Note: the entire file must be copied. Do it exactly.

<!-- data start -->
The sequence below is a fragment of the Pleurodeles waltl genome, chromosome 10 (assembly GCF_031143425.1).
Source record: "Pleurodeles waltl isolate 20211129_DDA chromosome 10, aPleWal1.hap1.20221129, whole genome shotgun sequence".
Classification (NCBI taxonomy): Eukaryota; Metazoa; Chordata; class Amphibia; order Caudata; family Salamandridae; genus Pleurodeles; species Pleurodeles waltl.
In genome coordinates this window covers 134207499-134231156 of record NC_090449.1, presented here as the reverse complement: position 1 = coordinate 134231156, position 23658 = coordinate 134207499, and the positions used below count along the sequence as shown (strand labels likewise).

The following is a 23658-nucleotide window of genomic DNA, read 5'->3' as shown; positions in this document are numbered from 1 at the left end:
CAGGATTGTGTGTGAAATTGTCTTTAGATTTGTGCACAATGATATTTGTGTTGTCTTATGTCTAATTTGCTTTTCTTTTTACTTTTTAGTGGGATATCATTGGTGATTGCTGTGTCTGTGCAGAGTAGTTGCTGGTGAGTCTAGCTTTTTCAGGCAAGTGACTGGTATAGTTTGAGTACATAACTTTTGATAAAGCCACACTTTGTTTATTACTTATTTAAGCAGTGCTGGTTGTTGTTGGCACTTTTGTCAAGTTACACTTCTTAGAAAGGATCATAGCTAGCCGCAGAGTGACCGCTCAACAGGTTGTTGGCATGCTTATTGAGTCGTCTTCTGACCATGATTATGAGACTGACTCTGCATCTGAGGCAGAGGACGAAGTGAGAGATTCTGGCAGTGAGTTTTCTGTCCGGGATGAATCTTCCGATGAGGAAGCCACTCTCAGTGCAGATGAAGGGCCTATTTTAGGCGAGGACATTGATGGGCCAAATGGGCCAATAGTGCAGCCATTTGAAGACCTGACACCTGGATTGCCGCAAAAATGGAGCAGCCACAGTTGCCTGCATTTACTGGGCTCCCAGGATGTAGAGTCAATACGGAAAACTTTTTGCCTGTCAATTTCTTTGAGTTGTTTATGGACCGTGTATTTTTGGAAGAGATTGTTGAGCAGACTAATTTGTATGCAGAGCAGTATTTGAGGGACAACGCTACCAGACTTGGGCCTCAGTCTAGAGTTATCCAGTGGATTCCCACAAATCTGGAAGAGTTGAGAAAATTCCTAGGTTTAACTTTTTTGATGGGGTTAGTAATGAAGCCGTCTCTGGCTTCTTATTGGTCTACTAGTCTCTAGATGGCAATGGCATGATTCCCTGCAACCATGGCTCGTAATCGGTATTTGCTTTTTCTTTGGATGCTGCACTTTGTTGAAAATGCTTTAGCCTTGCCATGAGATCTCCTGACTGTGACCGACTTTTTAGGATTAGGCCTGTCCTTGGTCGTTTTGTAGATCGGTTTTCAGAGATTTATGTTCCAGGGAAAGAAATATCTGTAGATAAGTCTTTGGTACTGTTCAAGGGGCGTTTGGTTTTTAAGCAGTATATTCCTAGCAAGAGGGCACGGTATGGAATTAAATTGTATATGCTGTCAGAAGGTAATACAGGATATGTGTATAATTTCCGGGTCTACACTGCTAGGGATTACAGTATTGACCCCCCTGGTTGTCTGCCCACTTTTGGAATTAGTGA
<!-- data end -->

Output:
The sequence below is a fragment of the Pleurodeles waltl genome, chromosome 10 (assembly GCF_031143425.1).
Source record: "Pleurodeles waltl isolate 20211129_DDA chromosome 10, aPleWal1.hap1.20221129, whole genome shotgun sequence".
Classification (NCBI taxonomy): Eukaryota; Metazoa; Chordata; class Amphibia; order Caudata; family Salamandridae; genus Pleurodeles; species Pleurodeles waltl.
In genome coordinates this window covers 134207499-134231156 of record NC_090449.1, presented here as the reverse complement: position 1 = coordinate 134231156, position 23658 = coordinate 134207499, and the positions used below count along the sequence as shown (strand labels likewise).

The following is a 23658-nucleotide window of genomic DNA, read 5'->3' as shown; positions in this document are numbered from 1 at the left end:
CAGGATTGTGTGTGAAATTGTCTTTAGATTTGTGCACAATGATATTTGTGTTGTCTTATGTCTAATTTGCTTTTCTTTTTACTTTTTAGTGGGATATCATTGGTGATTGCTGTGTCTGTGCAGAGTAGTTGCTGGTGAGTCTAGCTTTTTCAGGCAAGTGACTGGTATAGTTTGAGTACATAACTTTTGATAAAGCCACACTTTGTTTATTACTTATTTAAGCAGTGCTGGTTGTTGTTGGCACTTTTGTCAAGTTACACTTCTTAGAAAGGATCATAGCTAGCCGCAGAGTGACCGCTCAACAGGTTGTTGGCATGCTTATTGAGTCGTCTTCTGACCATGATTATGAGACTGACTCTGCATCTGAGGCAGAGGACGAAGTGAGAGATTCTGGCAGTGAGTTTTCTGTCCGGGATGAATCTTCCGATGAGGAAGCCACTCTCAGTGCAGATGAAGGGCCTATTTTAGGCGAGGACATTGATGGGCCAAATGGGCCAATAGTGCAGCCATTTGAAGACCTGACACCTGGATTGCCGCAAAAATGGAGCAGCCACAGTTGCCTGCATTTACTGGGCTCCCAGGATGTAGAGTCAATACGGAAAACTTTTTGCCTGTCAATTTCTTTGAGTTGTTTATGGACCGTGTATTTTTGGAAGAGATTGTTGAGCAGACTAATTTGTATGCAGAGCAGTATTTGAGGGACAACGCTACCAGACTTGGGCCTCAGTCTAGAGTTATCCAGTGGATTCCCACAAATCTGGAAGAGTTGAGAAAATTCCTAGGTTTAACTTTTTTGATGGGGTTAGTAATGAAGCCGTCTCTGGCTTCTTATTGGTCTACTAGTCTCTAGATGGCAATGGCATGATTCCCTGCAACCATGGCTCGTAATCGGTATTTGCTTTTTCTTTGGATGCTGCACTTTGTTGAAAATGCTTTAGCCTTGCCATGAGATCTCCTGACTGTGACCGACTTTTTAGGATTAGGCCTGTCCTTGGTCGTTTTGTAGATCGGTTTTCAGAGATTTATGTTCCAGGGAAAGAAATATCTGTAGATAAGTCTTTGGTACTGTTCAAGGGGCGTTTGGTTTTTAAGCAGTATATTCCTAGCAAGAGGGCACGGTATGGAATTAAATTGTATATGCTGTCAGAAGGTAATACAGGATATGTGTATAATTTCCGGGTCTACACTGCTAGGGATTACAGTATTGACCCCCCTGGTTGTCTGCCCACTTTTGGAATTAGTGA